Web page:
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Is Voice Over IP Ready?

We may be ready for Voice over IP -- in all its varieties -- but is it ready for us?

May 1, 2002  

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Implementation of Voice over IP (VoIP) telephony is a growing trend that is expected to be a multi-billion dollar industry in the next five years.

And while that is all fine and good, I think we really have to ask ourselves: “Is VoIP — particularly in the LAN — really ready for “prime time?” I personally think it still has a fair way to go.


VoIP telephony comes in three flavours: it can be implemented over the Internet, between branch offices over a corporate Wide Area Network (WAN), or over the Local Area Network (LAN).

VoIP over the Internet has been an exciting way for users to talk to friends anywhere in the world for a low monthly Internet connection charge. While this type of implementation does work, it can be choppy during times of congestion, as “bursty” traffic can cause data packets containing voice to be delayed or lost. Yet, many users are willing to tolerate this level of service, as the service itself is essentially free.


VoIP in the WAN is a new evolution and allows corporations to share bandwidth and reduce monthly operating costs. Today, we have the ability to convert voice into IP packets, and voice and data can now share the same T1 or T3 connection.

Although the concept of “converging” voice and data traffic is a good one, we must be cautious. It is important to understand that voice is a real-time application. Each and every packet must get through on time, the first time. While data applications have the built-in ability to request the re-transmission of a packet if it does not arrive or is corrupt, voice applications do not. Instead, the voice error correction consists of users asking: “Can you say that again?”

Just look at the difference between the quality of a cell phone conversation and a land line conversation. Don’t get me wrong, cell phone networks have come a long way and we all know where the “dead” spots are, but we are willing to make a trade-off between these dead zones and convenience. The same goes for mixing voice and data traffic: Though VoIP prioritizes voice packets over data, things happen in the world of electronics during times of congestion.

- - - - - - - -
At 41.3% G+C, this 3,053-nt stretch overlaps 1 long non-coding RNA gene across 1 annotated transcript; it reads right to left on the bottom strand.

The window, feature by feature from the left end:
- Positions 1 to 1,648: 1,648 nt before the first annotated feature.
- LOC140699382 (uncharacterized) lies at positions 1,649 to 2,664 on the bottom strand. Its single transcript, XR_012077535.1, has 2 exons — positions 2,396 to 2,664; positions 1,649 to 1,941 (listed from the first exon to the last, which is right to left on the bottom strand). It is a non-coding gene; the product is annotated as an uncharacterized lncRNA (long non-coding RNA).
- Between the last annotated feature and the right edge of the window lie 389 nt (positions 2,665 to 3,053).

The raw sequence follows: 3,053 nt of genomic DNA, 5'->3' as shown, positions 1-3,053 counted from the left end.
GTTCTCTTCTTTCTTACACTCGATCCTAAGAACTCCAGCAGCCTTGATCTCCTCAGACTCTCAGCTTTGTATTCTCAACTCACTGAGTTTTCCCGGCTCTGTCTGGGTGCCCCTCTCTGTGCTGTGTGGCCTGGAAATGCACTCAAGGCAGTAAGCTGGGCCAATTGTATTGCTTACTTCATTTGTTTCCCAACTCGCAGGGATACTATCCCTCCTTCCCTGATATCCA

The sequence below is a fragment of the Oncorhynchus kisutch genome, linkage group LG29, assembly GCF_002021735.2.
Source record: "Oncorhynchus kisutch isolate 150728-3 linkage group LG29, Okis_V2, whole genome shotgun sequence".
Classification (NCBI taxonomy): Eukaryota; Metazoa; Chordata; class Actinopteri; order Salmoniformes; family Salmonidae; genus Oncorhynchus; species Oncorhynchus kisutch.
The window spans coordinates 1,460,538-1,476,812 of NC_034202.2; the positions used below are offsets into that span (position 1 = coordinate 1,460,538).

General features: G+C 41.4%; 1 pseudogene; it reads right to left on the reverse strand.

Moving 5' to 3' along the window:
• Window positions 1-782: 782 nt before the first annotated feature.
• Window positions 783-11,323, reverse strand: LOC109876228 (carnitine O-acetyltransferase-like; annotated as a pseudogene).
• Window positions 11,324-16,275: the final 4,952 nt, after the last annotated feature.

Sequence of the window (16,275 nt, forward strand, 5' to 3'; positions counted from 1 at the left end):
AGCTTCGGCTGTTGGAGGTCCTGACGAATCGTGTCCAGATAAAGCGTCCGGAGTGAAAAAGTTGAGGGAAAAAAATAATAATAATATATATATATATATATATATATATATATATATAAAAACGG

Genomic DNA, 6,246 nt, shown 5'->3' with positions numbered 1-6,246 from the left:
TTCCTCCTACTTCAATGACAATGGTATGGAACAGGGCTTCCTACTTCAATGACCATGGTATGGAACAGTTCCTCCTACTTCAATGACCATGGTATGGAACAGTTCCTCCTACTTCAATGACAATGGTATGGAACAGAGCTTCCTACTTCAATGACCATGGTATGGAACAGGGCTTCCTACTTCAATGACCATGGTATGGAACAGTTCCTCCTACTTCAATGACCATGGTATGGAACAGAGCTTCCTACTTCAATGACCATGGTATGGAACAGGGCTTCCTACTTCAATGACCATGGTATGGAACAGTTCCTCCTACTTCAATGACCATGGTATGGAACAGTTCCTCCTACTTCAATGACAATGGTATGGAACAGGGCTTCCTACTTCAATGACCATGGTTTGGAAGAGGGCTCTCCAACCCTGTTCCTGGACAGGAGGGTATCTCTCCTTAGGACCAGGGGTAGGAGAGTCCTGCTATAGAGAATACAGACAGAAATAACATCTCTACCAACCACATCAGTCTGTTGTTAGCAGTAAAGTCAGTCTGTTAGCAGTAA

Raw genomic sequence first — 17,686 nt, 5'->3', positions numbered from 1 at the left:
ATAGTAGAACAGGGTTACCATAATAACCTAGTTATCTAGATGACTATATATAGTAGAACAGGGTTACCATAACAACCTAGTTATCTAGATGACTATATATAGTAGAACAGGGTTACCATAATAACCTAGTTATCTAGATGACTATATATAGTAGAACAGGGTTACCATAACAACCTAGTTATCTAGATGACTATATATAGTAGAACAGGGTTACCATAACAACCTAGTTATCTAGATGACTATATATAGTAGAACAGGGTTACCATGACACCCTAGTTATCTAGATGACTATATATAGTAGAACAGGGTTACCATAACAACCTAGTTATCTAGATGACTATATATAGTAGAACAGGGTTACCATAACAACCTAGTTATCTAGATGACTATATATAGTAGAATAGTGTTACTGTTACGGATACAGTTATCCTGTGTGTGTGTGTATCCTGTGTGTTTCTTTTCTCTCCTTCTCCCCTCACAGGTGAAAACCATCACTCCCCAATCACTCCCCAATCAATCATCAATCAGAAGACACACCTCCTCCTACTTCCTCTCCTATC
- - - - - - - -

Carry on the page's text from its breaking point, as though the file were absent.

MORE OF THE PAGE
Most traditional telecommunications manufacturers have products available that interface their equipment to an IP connection. The ideal implementation is one in which if the IP connection becomes congested, the equipment is able to automatically re-route the call over to the traditional Public Switch Telephone Network (PSTN) until the congestion either dissipates or the call is terminated. I like this technology and think it is ready.


VoIP in the LAN is still a big concern for me. Most traditional voice manufacturers have a strategy of inserting IP cards into their systems and offer a blended environment. Some even have total IP solutions that worry me with potential security/crash problems. (We all know the joys we experience when we see the “blue screen of death”).

I must admit that the idea of being able to unplug my phone and move to another desk and have my programming follow me is a cool one. But I must point out that some traditional voice vendors allow users to move from one phone to another and simply log in with a password. VoIP sets do require a separate power source, which should have uninterruptible power.

Speaking of power and VoIP, both TIA and IEEE are reviewing the impacts of in-line power on data transmission in the same 4-pair cable. It looks as though the way the in-line power is generated and the quality of the cable plant will have a direct impact on the quality of voice and data packet transmission. But the jury is still out and we will have to wait and see if any new transmission parameters are specified.


My biggest issue with VoIP is not the technology itself but how it will change the structure of the technology groups that must support it. Voice is an application, and networking departments are not used to application support.

IT departments have separate application development and support groups from networking. It takes a different skill set to be able to sit with users and solve their problems with technology.

Networking groups are typically charged with ensuring the WAN and LAN are up and running in order to support corporate applications. And while the networking people think that since voice is changing to IP it should become their domain, I think it is the voice people who must remain front and centre. They know their respective users, and they can speak their language as well as the language of the telcos.

I think there is room for both groups here and there need not be a turf war. All groups will have to get along in order for this new and promising technology to flourish.

Mark Maloney, RCDD, is a Senior Consultant at Ehvert Technology Services in Toronto and a member of Cabling Systems’ Editorial Advisory Board.

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